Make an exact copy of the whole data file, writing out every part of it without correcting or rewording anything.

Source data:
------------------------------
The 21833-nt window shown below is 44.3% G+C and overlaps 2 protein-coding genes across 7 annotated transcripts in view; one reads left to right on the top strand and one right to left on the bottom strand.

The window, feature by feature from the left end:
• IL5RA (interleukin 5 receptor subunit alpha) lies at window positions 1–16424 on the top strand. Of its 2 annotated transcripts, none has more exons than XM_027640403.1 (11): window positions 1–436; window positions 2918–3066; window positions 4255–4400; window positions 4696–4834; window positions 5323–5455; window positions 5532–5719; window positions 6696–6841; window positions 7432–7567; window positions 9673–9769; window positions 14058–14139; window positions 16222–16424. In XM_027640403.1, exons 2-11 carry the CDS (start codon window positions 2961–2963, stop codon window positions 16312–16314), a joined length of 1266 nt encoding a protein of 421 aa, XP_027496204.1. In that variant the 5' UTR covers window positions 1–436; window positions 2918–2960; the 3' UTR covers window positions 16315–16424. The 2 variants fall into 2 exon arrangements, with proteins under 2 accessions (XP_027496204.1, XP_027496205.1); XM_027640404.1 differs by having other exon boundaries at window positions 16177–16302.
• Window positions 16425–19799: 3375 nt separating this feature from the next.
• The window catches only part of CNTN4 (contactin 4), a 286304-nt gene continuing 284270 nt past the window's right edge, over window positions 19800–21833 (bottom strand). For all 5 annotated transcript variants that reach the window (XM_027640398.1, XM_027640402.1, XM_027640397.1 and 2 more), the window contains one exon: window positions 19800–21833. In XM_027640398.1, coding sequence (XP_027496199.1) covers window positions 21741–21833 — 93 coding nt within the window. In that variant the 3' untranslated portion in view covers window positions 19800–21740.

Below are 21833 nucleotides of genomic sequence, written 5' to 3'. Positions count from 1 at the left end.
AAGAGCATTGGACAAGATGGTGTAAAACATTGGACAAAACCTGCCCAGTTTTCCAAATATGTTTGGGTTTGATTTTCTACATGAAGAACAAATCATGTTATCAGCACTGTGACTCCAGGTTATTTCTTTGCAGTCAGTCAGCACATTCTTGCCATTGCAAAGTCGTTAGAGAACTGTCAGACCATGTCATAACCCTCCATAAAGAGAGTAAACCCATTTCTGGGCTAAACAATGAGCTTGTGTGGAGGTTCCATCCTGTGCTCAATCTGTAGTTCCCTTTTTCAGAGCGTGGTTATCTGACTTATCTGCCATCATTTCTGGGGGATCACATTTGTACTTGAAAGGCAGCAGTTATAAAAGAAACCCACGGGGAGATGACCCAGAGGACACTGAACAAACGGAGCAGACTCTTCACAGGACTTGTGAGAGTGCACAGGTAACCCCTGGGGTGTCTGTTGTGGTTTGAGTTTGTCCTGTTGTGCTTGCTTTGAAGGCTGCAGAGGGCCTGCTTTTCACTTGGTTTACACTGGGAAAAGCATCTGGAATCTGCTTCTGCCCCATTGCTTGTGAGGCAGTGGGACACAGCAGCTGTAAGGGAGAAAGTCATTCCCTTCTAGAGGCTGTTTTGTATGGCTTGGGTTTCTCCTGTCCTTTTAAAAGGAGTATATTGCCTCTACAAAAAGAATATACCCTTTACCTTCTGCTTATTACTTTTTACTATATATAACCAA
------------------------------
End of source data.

The 21833-nt window shown below is 44.3% G+C and overlaps 2 protein-coding genes across 7 annotated transcripts in view; one reads left to right on the top strand and one right to left on the bottom strand.

The window, feature by feature from the left end:
• IL5RA (interleukin 5 receptor subunit alpha) lies at window positions 1–16424 on the top strand. Of its 2 annotated transcripts, none has more exons than XM_027640403.1 (11): window positions 1–436; window positions 2918–3066; window positions 4255–4400; window positions 4696–4834; window positions 5323–5455; window positions 5532–5719; window positions 6696–6841; window positions 7432–7567; window positions 9673–9769; window positions 14058–14139; window positions 16222–16424. In XM_027640403.1, exons 2-11 carry the CDS (start codon window positions 2961–2963, stop codon window positions 16312–16314), a joined length of 1266 nt encoding a protein of 421 aa, XP_027496204.1. In that variant the 5' UTR covers window positions 1–436; window positions 2918–2960; the 3' UTR covers window positions 16315–16424. The 2 variants fall into 2 exon arrangements, with proteins under 2 accessions (XP_027496204.1, XP_027496205.1); XM_027640404.1 differs by having other exon boundaries at window positions 16177–16302.
• Window positions 16425–19799: 3375 nt separating this feature from the next.
• The window catches only part of CNTN4 (contactin 4), a 286304-nt gene continuing 284270 nt past the window's right edge, over window positions 19800–21833 (bottom strand). For all 5 annotated transcript variants that reach the window (XM_027640398.1, XM_027640402.1, XM_027640397.1 and 2 more), the window contains one exon: window positions 19800–21833. In XM_027640398.1, coding sequence (XP_027496199.1) covers window positions 21741–21833 — 93 coding nt within the window. In that variant the 3' untranslated portion in view covers window positions 19800–21740.

Below are 21833 nucleotides of genomic sequence, written 5' to 3'. Positions count from 1 at the left end.
AAGAGCATTGGACAAGATGGTGTAAAACATTGGACAAAACCTGCCCAGTTTTCCAAATATGTTTGGGTTTGATTTTCTACATGAAGAACAAATCATGTTATCAGCACTGTGACTCCAGGTTATTTCTTTGCAGTCAGTCAGCACATTCTTGCCATTGCAAAGTCGTTAGAGAACTGTCAGACCATGTCATAACCCTCCATAAAGAGAGTAAACCCATTTCTGGGCTAAACAATGAGCTTGTGTGGAGGTTCCATCCTGTGCTCAATCTGTAGTTCCCTTTTTCAGAGCGTGGTTATCTGACTTATCTGCCATCATTTCTGGGGGATCACATTTGTACTTGAAAGGCAGCAGTTATAAAAGAAACCCACGGGGAGATGACCCAGAGGACACTGAACAAACGGAGCAGACTCTTCACAGGACTTGTGAGAGTGCACAGGTAACCCCTGGGGTGTCTGTTGTGGTTTGAGTTTGTCCTGTTGTGCTTGCTTTGAAGGCTGCAGAGGGCCTGCTTTTCACTTGGTTTACACTGGGAAAAGCATCTGGAATCTGCTTCTGCCCCATTGCTTGTGAGGCAGTGGGACACAGCAGCTGTAAGGGAGAAAGTCATTCCCTTCTAGAGGCTGTTTTGTATGGCTTGGGTTTCTCCTGTCCTTTTAAAAGGAGTATATTGCCTCTACAAAAAGAATATACCCTTTACCTTCTGCTTATTACTTTTTACTATATATAACCAA